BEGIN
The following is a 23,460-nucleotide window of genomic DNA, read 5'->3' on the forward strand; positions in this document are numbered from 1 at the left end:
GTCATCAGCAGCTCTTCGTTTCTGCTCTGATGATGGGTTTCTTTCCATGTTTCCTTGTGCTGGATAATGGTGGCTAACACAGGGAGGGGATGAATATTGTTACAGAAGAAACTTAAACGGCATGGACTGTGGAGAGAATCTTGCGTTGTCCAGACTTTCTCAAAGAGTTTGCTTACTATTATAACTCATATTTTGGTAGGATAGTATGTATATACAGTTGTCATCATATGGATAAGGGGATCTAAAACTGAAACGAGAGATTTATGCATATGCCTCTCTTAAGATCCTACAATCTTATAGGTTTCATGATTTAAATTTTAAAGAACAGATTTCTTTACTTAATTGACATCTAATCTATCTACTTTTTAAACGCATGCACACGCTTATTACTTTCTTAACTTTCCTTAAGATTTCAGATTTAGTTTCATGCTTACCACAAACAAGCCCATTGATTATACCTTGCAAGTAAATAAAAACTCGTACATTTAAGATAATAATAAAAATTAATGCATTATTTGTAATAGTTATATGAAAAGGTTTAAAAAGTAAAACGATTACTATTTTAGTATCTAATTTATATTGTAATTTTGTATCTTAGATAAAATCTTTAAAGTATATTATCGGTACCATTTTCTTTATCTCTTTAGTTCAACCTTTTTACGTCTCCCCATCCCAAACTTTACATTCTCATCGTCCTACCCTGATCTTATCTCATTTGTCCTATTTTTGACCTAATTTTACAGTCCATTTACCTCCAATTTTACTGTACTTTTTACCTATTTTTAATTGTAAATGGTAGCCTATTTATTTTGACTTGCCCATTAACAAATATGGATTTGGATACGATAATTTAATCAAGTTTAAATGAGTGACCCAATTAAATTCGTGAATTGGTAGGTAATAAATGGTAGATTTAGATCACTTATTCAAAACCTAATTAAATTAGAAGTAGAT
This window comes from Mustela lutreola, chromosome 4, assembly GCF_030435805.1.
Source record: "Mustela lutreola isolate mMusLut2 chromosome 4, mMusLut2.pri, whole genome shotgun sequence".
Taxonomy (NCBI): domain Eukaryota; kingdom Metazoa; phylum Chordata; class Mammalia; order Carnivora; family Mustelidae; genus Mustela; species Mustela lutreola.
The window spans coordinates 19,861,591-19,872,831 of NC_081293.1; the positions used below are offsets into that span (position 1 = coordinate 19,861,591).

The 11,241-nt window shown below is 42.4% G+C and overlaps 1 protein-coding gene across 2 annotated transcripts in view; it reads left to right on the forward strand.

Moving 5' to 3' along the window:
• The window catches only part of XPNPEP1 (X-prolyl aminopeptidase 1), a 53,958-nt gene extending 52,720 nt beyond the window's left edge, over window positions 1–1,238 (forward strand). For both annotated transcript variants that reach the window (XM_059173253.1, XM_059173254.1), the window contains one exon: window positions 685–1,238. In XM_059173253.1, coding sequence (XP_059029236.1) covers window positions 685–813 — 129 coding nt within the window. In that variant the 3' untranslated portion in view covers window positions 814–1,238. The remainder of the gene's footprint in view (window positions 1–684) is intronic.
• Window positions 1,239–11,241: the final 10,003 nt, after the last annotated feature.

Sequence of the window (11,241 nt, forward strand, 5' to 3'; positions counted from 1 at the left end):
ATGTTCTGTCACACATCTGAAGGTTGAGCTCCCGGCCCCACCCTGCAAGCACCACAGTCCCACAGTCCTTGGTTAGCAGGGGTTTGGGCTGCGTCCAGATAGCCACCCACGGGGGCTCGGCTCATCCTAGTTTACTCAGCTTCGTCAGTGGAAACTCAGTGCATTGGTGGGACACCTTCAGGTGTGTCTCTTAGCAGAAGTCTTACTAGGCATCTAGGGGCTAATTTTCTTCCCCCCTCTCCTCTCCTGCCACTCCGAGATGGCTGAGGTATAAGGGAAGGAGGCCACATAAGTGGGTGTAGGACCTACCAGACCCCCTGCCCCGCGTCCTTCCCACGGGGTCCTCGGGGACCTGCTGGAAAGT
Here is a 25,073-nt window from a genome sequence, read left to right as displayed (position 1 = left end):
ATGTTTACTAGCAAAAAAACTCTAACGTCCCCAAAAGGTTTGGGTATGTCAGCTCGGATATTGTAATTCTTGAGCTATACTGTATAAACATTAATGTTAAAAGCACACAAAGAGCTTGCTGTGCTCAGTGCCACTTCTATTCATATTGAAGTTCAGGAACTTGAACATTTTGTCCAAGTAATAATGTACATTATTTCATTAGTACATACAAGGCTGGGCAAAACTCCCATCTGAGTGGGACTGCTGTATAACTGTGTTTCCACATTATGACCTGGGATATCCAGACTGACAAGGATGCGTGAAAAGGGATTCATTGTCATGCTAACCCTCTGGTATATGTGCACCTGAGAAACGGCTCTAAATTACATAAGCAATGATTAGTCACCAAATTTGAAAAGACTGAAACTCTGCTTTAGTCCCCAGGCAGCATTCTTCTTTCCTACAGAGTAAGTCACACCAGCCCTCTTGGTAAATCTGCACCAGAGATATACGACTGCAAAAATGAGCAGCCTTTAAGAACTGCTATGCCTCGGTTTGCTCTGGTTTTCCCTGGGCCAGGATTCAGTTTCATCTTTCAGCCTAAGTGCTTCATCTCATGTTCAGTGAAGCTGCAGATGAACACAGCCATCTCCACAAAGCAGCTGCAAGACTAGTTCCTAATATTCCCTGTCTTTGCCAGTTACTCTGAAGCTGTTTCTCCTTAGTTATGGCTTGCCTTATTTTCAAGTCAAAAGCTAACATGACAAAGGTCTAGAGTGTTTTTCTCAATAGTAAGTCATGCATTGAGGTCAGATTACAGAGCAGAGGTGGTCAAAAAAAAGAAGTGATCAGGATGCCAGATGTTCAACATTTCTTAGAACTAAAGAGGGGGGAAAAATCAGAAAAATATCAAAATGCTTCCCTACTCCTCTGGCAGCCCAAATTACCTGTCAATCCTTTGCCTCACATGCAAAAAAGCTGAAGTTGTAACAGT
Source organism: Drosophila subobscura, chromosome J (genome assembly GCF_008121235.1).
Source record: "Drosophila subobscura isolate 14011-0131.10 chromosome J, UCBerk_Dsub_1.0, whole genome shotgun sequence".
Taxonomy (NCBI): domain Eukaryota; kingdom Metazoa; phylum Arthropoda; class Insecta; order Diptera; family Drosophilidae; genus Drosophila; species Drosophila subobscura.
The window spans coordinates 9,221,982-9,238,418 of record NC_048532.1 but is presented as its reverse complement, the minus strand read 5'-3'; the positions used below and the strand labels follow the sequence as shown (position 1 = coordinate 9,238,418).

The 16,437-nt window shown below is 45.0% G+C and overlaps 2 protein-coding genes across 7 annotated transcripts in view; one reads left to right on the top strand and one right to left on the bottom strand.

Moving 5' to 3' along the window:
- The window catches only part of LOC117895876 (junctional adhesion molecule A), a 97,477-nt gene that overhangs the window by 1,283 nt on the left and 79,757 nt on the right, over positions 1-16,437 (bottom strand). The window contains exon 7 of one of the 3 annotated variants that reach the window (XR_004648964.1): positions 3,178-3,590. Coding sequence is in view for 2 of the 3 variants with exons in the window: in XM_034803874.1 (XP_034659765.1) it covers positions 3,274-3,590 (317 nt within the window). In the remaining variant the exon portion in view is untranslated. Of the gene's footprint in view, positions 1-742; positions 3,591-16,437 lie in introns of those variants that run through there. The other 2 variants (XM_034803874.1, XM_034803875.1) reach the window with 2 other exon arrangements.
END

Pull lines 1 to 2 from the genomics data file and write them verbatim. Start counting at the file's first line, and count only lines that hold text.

The following is a 23,460-nucleotide window of genomic DNA, read 5'->3' on the forward strand; positions in this document are numbered from 1 at the left end:
GTCATCAGCAGCTCTTCGTTTCTGCTCTGATGATGGGTTTCTTTCCATGTTTCCTTGTGCTGGATAATGGTGGCTAACACAGGGAGGGGATGAATATTGTTACAGAAGAAACTTAAACGGCATGGACTGTGGAGAGAATCTTGCGTTGTCCAGACTTTCTCAAAGAGTTTGCTTACTATTATAACTCATATTTTGGTAGGATAGTATGTATATACAGTTGTCATCATATGGATAAGGGGATCTAAAACTGAAACGAGAGATTTATGCATATGCCTCTCTTAAGATCCTACAATCTTATAGGTTTCATGATTTAAATTTTAAAGAACAGATTTCTTTACTTAATTGACATCTAATCTATCTACTTTTTAAACGCATGCACACGCTTATTACTTTCTTAACTTTCCTTAAGATTTCAGATTTAGTTTCATGCTTACCACAAACAAGCCCATTGATTATACCTTGCAAGTAAATAAAAACTCGTACATTTAAGATAATAATAAAAATTAATGCATTATTTGTAATAGTTATATGAAAAGGTTTAAAAAGTAAAACGATTACTATTTTAGTATCTAATTTATATTGTAATTTTGTATCTTAGATAAAATCTTTAAAGTATATTATCGGTACCATTTTCTTTATCTCTTTAGTTCAACCTTTTTACGTCTCCCCATCCCAAACTTTACATTCTCATCGTCCTACCCTGATCTTATCTCATTTGTCCTATTTTTGACCTAATTTTACAGTCCATTTACCTCCAATTTTACTGTACTTTTTACCTATTTTTAATTGTAAATGGTAGCCTATTTATTTTGACTTGCCCATTAACAAATATGGATTTGGATACGATAATTTAATCAAGTTTAAATGAGTGACCCAATTAAATTCGTGAATTGGTAGGTAATAAATGGTAGATTTAGATCACTTATTCAAAACCTAATTAAATTAGAAGTAGAT